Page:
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Three Drivers Arrested at Lake Elsinore Checkpoint

The DUI/driver’s license checkpoint stopped vehicles at the intersection of Riverside Drive and Collier Road Saturday night.

A DUI/driver’s license checkpoint in Lake Elsinore Saturday night resulted in three drivers arrested for suspicion of DUI, according to police.

The checkpoint at the intersection of Riverside Drive and Collier Road operated from 7 p.m. until 2 a.m. Of the 1,740 vehicles that passed through the checkpoint, 78 were diverted to a secondary-inspection area, where seven drivers were given field sobriety tests.

Lake Elsinore police also cited 25 people for driving without a license or on a suspended license and towed four vehicles for a minimum of 30 days.

The checkpoint was funded by a grant from the California Office of Traffic Safety, through the National Highway Traffic Safety Administration.

 

Reverend Smith December 23, 2012 at 08:49 PM
If for no other reason, these drivers needed to be arrested for being out of touch with reality. Who doesn't know by now that intersection has a checkpoint every few weeks? They wouldn't even have to read Patch to know. Although if they read any local news (and there are web site) they'd not only know it's THE intersection for checkpoints. They'd also know exactly when the checkpoint will be. I suppose the police chose that location because almost all the traffic coming from east towards the coast over Hwy 74 passes through there. Although there are plenty of detours, I suppose when you're drunk and driving through unfamiliar territory, you'd probably just get lost and rive into the lake or something if you tried one of them.
tom December 24, 2012 at 03:26 PM
25 people without license. Only 4 lmpounds,the math doesn't work.
Matt December 24, 2012 at 04:04 PM
Tom I agree. How does that compute?
Balance December 24, 2012 at 05:31 PM
Four vehicles are being towed for a minimum of 30 days? Who pays for the gas? Do they tow them around in circles or do they make a trip to the east coast and back?
Bd December 24, 2012 at 07:08 PM
LOL!
Timber December 24, 2012 at 08:19 PM
Can't stop laughing............
Charles Baker December 25, 2012 at 12:02 AM
That's f'n funny
Reverend Smith December 25, 2012 at 12:06 AM
Towed to an impound yard where they'll be held until the owners can come up with a few hundred dollars to get them out. If not they'll be sold with profit going to the tow yard.
Charles Baker December 25, 2012 at 12:15 AM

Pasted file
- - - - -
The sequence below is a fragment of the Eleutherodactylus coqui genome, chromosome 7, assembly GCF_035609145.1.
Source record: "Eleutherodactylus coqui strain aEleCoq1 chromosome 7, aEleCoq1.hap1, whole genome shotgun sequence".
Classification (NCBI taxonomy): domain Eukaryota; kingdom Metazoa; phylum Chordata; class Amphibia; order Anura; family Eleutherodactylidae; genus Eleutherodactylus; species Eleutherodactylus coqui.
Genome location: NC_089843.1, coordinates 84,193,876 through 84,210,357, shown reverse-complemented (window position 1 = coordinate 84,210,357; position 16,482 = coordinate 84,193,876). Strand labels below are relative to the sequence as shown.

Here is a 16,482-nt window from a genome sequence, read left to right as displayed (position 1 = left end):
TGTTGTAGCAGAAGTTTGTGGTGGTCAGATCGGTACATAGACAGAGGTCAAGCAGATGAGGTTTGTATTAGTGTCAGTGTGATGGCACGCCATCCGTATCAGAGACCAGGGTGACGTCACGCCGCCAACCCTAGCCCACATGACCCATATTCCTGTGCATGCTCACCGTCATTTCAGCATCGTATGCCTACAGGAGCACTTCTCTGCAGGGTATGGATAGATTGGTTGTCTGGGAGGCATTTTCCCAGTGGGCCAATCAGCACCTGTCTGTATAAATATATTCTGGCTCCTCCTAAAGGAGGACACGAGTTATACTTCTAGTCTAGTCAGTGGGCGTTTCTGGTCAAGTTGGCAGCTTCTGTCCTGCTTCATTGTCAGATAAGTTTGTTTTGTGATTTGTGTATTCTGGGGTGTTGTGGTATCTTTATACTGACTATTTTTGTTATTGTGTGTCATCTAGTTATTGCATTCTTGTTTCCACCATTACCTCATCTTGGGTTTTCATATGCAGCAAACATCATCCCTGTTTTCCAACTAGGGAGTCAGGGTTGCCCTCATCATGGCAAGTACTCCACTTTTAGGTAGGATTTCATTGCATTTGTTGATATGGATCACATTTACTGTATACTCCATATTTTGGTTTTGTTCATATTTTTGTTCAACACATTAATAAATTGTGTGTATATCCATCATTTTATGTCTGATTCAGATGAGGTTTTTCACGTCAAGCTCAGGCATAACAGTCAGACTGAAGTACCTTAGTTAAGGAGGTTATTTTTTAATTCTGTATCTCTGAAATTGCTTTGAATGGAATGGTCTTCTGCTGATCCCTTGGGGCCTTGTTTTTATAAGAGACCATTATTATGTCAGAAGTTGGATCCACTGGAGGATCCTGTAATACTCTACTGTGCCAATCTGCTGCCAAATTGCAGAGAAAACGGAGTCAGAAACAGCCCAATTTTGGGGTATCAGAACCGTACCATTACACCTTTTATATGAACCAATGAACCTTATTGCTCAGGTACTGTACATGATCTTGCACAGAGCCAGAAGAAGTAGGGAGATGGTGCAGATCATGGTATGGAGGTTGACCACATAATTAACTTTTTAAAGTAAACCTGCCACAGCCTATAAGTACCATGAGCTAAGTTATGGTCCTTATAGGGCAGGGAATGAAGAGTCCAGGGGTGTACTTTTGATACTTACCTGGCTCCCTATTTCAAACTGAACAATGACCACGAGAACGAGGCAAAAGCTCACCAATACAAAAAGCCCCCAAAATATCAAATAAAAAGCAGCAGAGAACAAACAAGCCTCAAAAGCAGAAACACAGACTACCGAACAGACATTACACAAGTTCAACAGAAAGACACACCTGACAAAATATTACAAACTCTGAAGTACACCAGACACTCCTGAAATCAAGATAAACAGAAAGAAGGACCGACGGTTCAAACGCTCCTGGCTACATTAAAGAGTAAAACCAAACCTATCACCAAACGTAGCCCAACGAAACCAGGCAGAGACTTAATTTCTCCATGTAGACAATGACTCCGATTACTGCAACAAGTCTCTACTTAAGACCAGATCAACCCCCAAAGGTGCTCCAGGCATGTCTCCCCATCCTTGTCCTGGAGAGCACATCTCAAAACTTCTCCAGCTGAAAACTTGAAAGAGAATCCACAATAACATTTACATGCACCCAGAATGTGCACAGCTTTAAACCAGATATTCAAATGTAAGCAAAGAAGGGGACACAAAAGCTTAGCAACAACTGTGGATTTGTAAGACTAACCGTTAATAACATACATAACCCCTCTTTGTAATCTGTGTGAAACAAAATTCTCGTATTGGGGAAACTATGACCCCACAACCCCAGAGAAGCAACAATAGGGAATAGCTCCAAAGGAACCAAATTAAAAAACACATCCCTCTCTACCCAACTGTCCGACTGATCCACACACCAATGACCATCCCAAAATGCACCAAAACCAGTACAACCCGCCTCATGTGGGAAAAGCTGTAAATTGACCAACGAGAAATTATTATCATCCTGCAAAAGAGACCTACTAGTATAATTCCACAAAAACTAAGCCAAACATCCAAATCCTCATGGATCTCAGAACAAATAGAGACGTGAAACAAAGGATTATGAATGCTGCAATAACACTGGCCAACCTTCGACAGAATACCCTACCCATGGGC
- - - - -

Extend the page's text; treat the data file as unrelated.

Guess they had a licensed driver with them to drive unlicensed driver with their ticket home. Don't drive to court without your license to appear for ticket, either. That's a Dumas idea, too.
Rob December 27, 2012 at 08:51 PM
Another police state failure. 3 drunks out of 1740 cars stopped. Success rate = 0.17%. The only success here is filling up the cops bank accounts, while draining our own. Toss in the 25 citations and you have a 1.6% "success" rate. The results are consistently bad, which is why EVERY article has the following "disclaimer" - The checkpoint was funded by a grant from the California Office of Traffic Safety, through the National Highway Traffic Safety Administration. They try and make it appear that we do not pay for the checkpoint. Basic math and the principles of taxation escape them and far too many Americans. The only success was imfringing on the freedom of the people in the 1740 vehicles. Retorts - "if someone you knew" "don't drive" "Supreme Court" My reply to all of that is, the MATH/Stats do NOT support your position. Every study shows saturation patrols are more effective, less intrusive and actually protect the civil rights of ALL Americans.
Hoopmom December 28, 2012 at 10:20 PM
Why does a five minute stop when I am not drunk infringe upon my rights? If I haven't been drinking then why should I care? That's three drunks off the road.
Rob December 28, 2012 at 11:01 PM
In that case, do you mind a 5 minute pat down at the Mall? I mean you are not carrying a weapon. Do you mind random searches of multi-family homes for those smoking cigarettes? How about checkpoints to see if your car is in proper running order? I have little patience with those that do not understand the limited role of government as intended by the founding fathers. Even less for people who do not see the infringement on our lives and, worse what shall become of our children's lives. Given this, let us leave aside the political debate. I will assume you understand math, budgeting, stats, etc. Do you feel the cost of the checkpoints merit the spend? If we leave that math aside and look at stats, what is more effectiveat targeting drunk drivers, saturation patrols or checkpoints? Which targets suspected violators while not imposing polict scrutiny on law abiding citizens?
Anthony Scira March 24, 2013 at 02:02 AM
What if one of those drunks would have killed a family further down the road? And a success rate of .17 is relatively good considering what you are looking for. I am sure statistically the ratio of non-intoxicated/intoxicated drivers is far lower than .17%. So technically it is a big success. A 100% success rate is impossible because everyone is not driving drunk.
Timber March 24, 2013 at 03:16 AM
Anthony Scira, What if a a family was killed by a drunk driver further down the road because the officers were waiting around the checkpoint HOPING that that drunk driver would magically gravitate to the checkpoint and turn himself in at the mobile police station known as a DUI checkpoint? Do you realize you have acknowledged that "everyone is not driving drunk." Yet, everyone is not committing murder/theft/rape/torture... and somehow we do not detain groups of people to determine that <>but it could save a life <end sarcasm>

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